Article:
Timba Smits is a diverse illustrator and designer working in a variety of mediums with a range of visual qualities with which he is constantly experimenting and exploring.
You may have seen his illustrations of the covers of Little White Lies magazine, where he is also Art Director and a designer.
To his strength, Timba combines his skill with and a pen and pencil with his interest in vintage designs. He seems to easily move from detailed, realistic portraits to the more playful aesthetic of his design work.
He talks to us about the need to keep trying new things and some of the stages he goes through when making his work.
My name is Timba Smits — I am a multi-disciplinary artist currently living and working in London, UK. I paint, I draw, I create magazines.
Although I do lots of different things, most of my time is spent as Art Director, Graphic Designer and Illustrator for iconic film mag Little White Lies and its sister publication Huck.
When I’m not working on these or when taking a break from my own personal work, I also work as a gun for hire for other select clients including the likes of Wired Magazine when the project and timing is right.
I am really inspired by the past and quieter times that is everything from old movies, books, magazines, cars, fashion and 50s dames. It doesn’t take much of a glance to see there are noticeable influences in my work ranging anywhere from the early 1900s through to the 50s, 60s and 70s.
I like old stuff. New stuff (as in gadgets and technology) bores me a lot of the time. It can be oh-so distracting and I find it all a bit of what I call ‘same same’.
But to set the record straight, I’m not all about my art.
Wherever possible I love to switch off and get outdoors. Mountains and nature are my favourite place to be and have a HUGE influence on me. Not necessarily through my work but how I feel as a person. For my energy. This comes in handy for all those hours spent in the studio and in front of a screen.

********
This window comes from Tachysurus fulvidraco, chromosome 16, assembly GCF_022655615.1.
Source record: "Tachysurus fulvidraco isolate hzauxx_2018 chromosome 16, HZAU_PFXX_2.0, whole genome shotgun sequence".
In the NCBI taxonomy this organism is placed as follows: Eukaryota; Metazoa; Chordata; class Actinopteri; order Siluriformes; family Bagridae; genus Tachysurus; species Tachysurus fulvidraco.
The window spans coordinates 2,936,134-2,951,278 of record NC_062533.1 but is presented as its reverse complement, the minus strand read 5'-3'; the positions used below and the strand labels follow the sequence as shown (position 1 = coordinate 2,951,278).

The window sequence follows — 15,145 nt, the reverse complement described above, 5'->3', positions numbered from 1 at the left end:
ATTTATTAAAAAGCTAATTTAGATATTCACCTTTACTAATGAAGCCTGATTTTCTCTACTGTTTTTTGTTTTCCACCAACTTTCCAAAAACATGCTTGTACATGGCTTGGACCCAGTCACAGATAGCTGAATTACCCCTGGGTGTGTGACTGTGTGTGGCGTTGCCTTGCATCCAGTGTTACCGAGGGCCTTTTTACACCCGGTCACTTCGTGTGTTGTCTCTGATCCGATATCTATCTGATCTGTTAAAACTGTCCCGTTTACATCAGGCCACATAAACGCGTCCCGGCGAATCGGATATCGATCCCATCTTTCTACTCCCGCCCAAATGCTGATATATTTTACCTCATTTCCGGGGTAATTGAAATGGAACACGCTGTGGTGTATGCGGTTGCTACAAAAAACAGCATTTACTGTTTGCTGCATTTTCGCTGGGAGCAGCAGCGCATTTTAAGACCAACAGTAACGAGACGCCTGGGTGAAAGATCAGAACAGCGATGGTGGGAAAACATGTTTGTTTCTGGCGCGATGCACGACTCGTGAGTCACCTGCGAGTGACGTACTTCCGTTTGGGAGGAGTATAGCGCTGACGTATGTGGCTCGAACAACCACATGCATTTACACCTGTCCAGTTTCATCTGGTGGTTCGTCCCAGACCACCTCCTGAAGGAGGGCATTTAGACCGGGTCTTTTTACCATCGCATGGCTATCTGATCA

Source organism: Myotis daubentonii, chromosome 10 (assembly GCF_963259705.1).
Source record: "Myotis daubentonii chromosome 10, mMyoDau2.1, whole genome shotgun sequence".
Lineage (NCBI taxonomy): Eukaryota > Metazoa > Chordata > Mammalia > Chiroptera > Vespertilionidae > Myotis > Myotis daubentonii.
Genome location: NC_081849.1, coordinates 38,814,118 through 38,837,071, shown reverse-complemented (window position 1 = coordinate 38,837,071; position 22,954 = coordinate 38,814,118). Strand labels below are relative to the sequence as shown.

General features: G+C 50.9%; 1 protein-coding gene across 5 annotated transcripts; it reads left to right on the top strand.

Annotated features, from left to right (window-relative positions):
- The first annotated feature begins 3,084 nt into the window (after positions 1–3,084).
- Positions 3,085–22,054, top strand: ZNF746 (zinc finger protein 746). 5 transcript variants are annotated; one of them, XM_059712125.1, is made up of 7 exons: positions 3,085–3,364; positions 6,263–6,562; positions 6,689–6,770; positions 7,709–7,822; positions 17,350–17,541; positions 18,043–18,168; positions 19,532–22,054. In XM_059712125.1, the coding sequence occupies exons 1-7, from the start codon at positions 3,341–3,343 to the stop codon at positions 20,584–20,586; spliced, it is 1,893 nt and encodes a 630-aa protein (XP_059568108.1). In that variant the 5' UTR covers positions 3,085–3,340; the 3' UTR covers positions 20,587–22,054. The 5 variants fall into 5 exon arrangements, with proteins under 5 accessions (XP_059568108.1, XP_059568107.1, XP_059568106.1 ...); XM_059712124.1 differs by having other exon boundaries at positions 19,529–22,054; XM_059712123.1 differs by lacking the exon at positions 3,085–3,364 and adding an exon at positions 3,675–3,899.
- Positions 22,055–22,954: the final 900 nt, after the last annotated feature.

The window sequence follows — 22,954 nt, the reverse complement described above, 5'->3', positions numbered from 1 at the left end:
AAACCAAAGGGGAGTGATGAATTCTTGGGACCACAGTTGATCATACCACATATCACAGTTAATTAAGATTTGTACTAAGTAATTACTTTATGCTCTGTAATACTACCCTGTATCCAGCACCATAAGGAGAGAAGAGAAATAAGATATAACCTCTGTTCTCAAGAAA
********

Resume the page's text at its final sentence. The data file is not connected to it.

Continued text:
I would say that my creative process is slow and time-consuming but fun. I like to inject a lot of tongue-in-cheek humour (or puns) where possible in my work, most noticeable in my coupon illustrations such as ‘Everlasting Ink’ or ‘Doc Browns Authentic Flux Capacitor’ where I just get to make silly stuff up.
Often I get the ideas from old 1950s Popular Science or MAD magazine ads. You know, Sea Monkeys, Exploding Golf Balls, that sort of thing.
I consider myself to be a bit of a prankster and I often find myself laughing (at myself) in the process. It’s good therapy during those tougher challenges/deadlines.
Depending on the project, I work mostly offline using traditional materials (that is, away from the computer) followed by digital colouring and finishing-up in Illustrator and Photoshop. This partly adds to my work’s mid-century charm.
I am a HUGE demon for detail and like to allow the full amount of time for any artwork or project to truly take shape.
This sometimes means pushing projects away (personal or commercial) when I worry there’s not enough time allowed for this. Or, pushing to extend unrealistic deadlines.
There’s nothing worse than looking back at an artwork and feeling sad because you felt that with more time, it could’ve really been something great, you know that feeling? My mantra: Good work takes time. Great work takes a lifetime. It’s all about Quality Over Quantity I say.
Like my process, my technique is just as varied with routine jumps between pencil drawn, painted on, pen illustrated or direct-to-screen vector designs. Sometimes, a mashup of them all. It all depends on the look I’m aiming for really.
You see, I don’t have a narrowed or set style that I prefer to work in. Instead, I have an aesthetic to my work that gives it a recognisable look featuring similar attributes such as my use of texture and type but my artworks never look the same in style.
This is the result of being too interested in many different creative forms, mediums and shapes. That, and I enjoy experimenting too much! But if I was really forced to choose a favourite medium, I would have to say wood, acrylic paint and varnishes. Wood… Timba… it makes sense, no?
© Timba Smits, 2015